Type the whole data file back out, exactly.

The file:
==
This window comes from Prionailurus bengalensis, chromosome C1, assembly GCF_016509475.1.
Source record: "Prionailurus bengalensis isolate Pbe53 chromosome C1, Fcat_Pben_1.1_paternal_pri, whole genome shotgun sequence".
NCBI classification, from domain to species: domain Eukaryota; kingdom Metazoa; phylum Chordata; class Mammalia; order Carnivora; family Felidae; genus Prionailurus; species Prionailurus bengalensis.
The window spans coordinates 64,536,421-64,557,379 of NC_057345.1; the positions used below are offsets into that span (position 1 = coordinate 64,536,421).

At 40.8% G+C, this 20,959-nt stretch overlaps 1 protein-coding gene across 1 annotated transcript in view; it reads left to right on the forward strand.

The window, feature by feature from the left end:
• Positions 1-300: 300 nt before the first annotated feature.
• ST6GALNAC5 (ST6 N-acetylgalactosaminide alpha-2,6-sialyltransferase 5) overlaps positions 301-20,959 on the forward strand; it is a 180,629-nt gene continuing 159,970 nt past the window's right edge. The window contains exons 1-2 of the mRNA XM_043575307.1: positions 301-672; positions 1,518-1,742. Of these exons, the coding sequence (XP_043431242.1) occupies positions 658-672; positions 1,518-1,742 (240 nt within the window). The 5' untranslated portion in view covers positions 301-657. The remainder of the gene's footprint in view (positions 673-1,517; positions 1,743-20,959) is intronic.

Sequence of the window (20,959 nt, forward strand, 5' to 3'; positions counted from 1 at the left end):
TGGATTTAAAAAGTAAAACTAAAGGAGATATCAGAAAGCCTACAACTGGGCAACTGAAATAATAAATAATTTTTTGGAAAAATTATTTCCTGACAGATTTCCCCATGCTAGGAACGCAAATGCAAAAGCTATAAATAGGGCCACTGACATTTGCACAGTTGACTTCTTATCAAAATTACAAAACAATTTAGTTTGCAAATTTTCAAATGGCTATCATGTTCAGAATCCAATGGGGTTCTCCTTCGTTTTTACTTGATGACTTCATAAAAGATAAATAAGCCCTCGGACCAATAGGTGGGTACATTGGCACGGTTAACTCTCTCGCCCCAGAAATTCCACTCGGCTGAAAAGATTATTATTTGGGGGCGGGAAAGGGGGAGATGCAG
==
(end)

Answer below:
This window comes from Prionailurus bengalensis, chromosome C1, assembly GCF_016509475.1.
Source record: "Prionailurus bengalensis isolate Pbe53 chromosome C1, Fcat_Pben_1.1_paternal_pri, whole genome shotgun sequence".
NCBI classification, from domain to species: domain Eukaryota; kingdom Metazoa; phylum Chordata; class Mammalia; order Carnivora; family Felidae; genus Prionailurus; species Prionailurus bengalensis.
The window spans coordinates 64,536,421-64,557,379 of NC_057345.1; the positions used below are offsets into that span (position 1 = coordinate 64,536,421).

At 40.8% G+C, this 20,959-nt stretch overlaps 1 protein-coding gene across 1 annotated transcript in view; it reads left to right on the forward strand.

The window, feature by feature from the left end:
• Positions 1-300: 300 nt before the first annotated feature.
• ST6GALNAC5 (ST6 N-acetylgalactosaminide alpha-2,6-sialyltransferase 5) overlaps positions 301-20,959 on the forward strand; it is a 180,629-nt gene continuing 159,970 nt past the window's right edge. The window contains exons 1-2 of the mRNA XM_043575307.1: positions 301-672; positions 1,518-1,742. Of these exons, the coding sequence (XP_043431242.1) occupies positions 658-672; positions 1,518-1,742 (240 nt within the window). The 5' untranslated portion in view covers positions 301-657. The remainder of the gene's footprint in view (positions 673-1,517; positions 1,743-20,959) is intronic.

Sequence of the window (20,959 nt, forward strand, 5' to 3'; positions counted from 1 at the left end):
TGGATTTAAAAAGTAAAACTAAAGGAGATATCAGAAAGCCTACAACTGGGCAACTGAAATAATAAATAATTTTTTGGAAAAATTATTTCCTGACAGATTTCCCCATGCTAGGAACGCAAATGCAAAAGCTATAAATAGGGCCACTGACATTTGCACAGTTGACTTCTTATCAAAATTACAAAACAATTTAGTTTGCAAATTTTCAAATGGCTATCATGTTCAGAATCCAATGGGGTTCTCCTTCGTTTTTACTTGATGACTTCATAAAAGATAAATAAGCCCTCGGACCAATAGGTGGGTACATTGGCACGGTTAACTCTCTCGCCCCAGAAATTCCACTCGGCTGAAAAGATTATTATTTGGGGGCGGGAAAGGGGGAGATGCAG